Greenland Ice Getting Darker, Melting Faster Due to Pigmented Algae, Researchers Say
Published: Nov 22, 2022 06:33 PM
Greenland ice Photo: VCG

Photo: VCG

In theory, the entire ice sheet of Greenland, the world's largest island, contains enough water to raise sea levels by more than seven meters.

A thin layer of blooming pigmented algae that darkens the surface of Greenland's glaciers and ice sheets, coloring them brown-grey, has been identified as one of the reasons the ice is melting faster.

The algae growing on the white snow cannot be distinguished with the naked eye and can only be seen through a researcher's microscope. However, their colonies spread on ice and packed snow and to an untrained viewer resemble pollution. They absorb sunlight and, through photosynthesis, convert it into energy.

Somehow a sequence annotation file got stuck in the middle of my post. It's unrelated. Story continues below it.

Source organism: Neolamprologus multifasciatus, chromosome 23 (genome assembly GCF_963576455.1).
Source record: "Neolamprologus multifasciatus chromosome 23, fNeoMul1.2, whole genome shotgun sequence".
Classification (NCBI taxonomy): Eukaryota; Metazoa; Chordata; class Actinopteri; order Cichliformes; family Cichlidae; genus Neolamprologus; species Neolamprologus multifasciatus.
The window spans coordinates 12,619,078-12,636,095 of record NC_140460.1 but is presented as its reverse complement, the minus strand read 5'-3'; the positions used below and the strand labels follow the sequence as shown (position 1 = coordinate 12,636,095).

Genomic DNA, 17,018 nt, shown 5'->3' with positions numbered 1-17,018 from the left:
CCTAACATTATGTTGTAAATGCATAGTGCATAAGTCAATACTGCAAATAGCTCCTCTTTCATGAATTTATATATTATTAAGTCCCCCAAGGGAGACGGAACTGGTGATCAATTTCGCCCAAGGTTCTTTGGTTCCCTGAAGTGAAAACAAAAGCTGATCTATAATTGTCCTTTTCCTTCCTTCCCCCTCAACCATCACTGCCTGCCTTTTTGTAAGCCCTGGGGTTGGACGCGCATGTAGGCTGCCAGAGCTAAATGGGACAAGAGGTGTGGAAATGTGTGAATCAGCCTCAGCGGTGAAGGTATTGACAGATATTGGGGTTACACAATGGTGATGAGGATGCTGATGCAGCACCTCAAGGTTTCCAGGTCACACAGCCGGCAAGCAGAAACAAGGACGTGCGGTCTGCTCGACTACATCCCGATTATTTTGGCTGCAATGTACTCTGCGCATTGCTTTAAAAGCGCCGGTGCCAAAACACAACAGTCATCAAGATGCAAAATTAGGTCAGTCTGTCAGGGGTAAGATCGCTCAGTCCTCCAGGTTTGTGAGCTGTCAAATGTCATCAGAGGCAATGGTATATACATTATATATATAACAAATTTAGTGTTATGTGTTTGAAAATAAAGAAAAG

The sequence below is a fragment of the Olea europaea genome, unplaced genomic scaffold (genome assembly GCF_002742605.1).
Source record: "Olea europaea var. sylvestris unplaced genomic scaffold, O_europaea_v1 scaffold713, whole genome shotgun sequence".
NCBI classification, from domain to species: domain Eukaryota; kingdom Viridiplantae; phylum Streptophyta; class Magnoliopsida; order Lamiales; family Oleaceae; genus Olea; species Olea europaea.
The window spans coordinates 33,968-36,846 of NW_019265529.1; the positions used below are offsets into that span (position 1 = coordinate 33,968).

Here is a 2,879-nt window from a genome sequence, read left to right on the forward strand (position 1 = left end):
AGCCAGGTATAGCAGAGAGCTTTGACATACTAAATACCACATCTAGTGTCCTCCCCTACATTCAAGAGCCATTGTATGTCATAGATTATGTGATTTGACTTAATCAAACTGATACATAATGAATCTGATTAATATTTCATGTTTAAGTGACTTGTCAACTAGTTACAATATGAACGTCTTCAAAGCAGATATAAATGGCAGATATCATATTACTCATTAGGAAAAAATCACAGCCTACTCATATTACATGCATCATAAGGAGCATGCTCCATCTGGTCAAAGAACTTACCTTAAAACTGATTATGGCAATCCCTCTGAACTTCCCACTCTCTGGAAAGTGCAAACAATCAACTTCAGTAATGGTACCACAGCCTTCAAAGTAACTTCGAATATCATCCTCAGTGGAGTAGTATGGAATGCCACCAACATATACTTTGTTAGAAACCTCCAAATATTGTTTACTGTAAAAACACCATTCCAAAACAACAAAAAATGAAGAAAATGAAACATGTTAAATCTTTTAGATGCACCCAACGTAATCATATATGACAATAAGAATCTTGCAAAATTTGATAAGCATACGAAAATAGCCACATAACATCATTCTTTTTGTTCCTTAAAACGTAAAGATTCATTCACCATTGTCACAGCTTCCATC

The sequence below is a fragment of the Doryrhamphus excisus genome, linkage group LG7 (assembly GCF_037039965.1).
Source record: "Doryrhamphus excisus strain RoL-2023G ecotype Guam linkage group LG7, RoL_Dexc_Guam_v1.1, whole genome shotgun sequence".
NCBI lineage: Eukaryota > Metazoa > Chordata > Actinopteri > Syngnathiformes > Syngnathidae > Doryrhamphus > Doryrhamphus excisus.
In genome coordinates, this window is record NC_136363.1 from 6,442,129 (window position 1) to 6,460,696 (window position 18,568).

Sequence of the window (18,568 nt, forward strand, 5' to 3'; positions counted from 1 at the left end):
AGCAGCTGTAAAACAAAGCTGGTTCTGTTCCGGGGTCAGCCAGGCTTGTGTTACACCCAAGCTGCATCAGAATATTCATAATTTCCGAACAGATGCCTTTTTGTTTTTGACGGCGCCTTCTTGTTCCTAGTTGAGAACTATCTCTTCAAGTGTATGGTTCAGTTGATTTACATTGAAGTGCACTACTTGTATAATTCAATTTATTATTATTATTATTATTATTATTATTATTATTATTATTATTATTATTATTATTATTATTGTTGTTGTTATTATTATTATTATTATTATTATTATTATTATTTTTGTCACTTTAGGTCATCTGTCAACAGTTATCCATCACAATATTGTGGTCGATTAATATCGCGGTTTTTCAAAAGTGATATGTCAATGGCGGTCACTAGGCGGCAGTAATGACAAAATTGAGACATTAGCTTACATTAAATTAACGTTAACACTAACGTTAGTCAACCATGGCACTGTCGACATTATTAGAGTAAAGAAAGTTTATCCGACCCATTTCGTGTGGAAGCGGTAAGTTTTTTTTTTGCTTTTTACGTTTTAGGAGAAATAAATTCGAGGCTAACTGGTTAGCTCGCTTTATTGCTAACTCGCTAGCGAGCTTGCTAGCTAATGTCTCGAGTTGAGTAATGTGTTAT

"We have seen that Greenland's ice sheet has become darker", Laura Halbach, an Arctic microbiologist at Aarhus University in Denmark and part of the international research crew, told Swedish media. "The algae that grow on the ice itself absorb light energy five times more efficiently than algae that grow on snow," she added.

Global warming and rising temperatures were previously reported to have shortened the snow season in Greenland. The white snow melts away earlier than before, leaving the ice bare for longer. This means that the algae colonies on the ice now have more time to grow. In turn, the ice becomes darker and absorbs more heat from the sunrays even more effectively.

According to Halbach, the hope is that the new knowledge will allow researchers to better quantify the impact from the algae on ice melting and better reflect it in climate models.